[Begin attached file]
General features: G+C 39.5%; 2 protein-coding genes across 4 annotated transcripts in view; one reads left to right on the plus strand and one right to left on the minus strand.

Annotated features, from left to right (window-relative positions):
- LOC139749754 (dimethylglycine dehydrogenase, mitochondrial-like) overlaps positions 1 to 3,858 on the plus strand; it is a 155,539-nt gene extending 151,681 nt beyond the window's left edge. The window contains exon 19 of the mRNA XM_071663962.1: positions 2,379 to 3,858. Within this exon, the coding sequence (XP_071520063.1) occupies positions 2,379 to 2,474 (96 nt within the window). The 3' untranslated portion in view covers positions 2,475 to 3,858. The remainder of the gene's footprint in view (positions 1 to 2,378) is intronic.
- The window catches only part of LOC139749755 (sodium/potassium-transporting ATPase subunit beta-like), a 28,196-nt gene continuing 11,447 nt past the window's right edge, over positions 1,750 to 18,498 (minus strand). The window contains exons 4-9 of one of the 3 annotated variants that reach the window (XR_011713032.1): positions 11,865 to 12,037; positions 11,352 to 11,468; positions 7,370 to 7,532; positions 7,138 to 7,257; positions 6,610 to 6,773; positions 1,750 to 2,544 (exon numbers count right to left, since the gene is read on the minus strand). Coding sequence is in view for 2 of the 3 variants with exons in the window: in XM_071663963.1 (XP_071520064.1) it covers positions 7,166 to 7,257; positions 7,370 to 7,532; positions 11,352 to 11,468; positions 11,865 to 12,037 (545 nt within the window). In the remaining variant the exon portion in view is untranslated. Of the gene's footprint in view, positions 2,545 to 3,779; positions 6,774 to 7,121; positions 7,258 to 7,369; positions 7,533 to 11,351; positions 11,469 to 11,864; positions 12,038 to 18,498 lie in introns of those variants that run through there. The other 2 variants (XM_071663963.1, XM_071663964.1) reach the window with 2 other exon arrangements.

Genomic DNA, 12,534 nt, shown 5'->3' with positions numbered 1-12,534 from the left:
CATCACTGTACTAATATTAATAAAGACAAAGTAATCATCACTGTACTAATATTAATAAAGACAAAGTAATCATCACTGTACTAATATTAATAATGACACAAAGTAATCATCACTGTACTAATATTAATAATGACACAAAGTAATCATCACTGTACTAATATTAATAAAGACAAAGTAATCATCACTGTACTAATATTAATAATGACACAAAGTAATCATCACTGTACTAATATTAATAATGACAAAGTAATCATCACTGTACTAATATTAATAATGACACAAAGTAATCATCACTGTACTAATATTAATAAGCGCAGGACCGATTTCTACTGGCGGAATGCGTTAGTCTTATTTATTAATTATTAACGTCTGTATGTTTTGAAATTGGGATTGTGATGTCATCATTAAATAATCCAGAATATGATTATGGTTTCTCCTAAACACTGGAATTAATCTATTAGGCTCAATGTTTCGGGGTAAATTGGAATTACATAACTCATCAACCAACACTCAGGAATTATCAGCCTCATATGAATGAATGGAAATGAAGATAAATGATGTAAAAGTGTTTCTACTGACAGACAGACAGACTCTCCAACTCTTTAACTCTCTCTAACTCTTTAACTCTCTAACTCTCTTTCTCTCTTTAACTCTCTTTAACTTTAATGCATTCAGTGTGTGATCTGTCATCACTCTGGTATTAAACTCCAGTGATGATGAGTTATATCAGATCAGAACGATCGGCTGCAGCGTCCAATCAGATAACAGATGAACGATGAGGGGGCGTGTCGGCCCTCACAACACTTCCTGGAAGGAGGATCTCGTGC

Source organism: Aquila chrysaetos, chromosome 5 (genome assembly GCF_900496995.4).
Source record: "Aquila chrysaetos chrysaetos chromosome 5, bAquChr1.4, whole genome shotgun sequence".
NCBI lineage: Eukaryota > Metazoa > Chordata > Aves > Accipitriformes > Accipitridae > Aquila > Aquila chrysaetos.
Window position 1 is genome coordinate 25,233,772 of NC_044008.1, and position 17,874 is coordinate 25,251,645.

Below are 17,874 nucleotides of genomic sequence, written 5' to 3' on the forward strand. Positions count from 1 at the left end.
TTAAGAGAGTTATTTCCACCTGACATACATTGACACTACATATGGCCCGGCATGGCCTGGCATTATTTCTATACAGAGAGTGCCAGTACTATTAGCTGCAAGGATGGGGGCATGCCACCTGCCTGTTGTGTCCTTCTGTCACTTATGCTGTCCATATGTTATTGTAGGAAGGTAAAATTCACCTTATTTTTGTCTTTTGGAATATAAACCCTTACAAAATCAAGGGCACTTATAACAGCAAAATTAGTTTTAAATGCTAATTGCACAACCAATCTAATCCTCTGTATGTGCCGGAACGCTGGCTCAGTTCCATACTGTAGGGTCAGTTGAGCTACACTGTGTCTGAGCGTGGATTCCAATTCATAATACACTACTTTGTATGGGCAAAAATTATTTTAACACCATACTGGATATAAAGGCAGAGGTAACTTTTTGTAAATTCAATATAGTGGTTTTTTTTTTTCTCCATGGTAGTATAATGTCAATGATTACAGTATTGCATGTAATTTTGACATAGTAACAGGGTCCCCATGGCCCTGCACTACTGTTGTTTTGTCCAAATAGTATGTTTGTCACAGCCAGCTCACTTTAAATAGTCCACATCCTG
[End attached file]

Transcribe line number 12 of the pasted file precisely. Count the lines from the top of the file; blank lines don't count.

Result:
TTAAGAGAGTTATTTCCACCTGACATACATTGACACTACATATGGCCCGGCATGGCCTGGCATTATTTCTATACAGAGAGTGCCAGTACTATTAGCTGCAAGGATGGGGGCATGCCACCTGCCTGTTGTGTCCTTCTGTCACTTATGCTGTCCATATGTTATTGTAGGAAGGTAAAATTCACCTTATTTTTGTCTTTTGGAATATAAACCCTTACAAAATCAAGGGCACTTATAACAGCAAAATTAGTTTTAAATGCTAATTGCACAACCAATCTAATCCTCTGTATGTGCCGGAACGCTGGCTCAGTTCCATACTGTAGGGTCAGTTGAGCTACACTGTGTCTGAGCGTGGATTCCAATTCATAATACACTACTTTGTATGGGCAAAAATTATTTTAACACCATACTGGATATAAAGGCAGAGGTAACTTTTTGTAAATTCAATATAGTGGTTTTTTTTTTTCTCCATGGTAGTATAATGTCAATGATTACAGTATTGCATGTAATTTTGACATAGTAACAGGGTCCCCATGGCCCTGCACTACTGTTGTTTTGTCCAAATAGTATGTTTGTCACAGCCAGCTCACTTTAAATAGTCCACATCCTG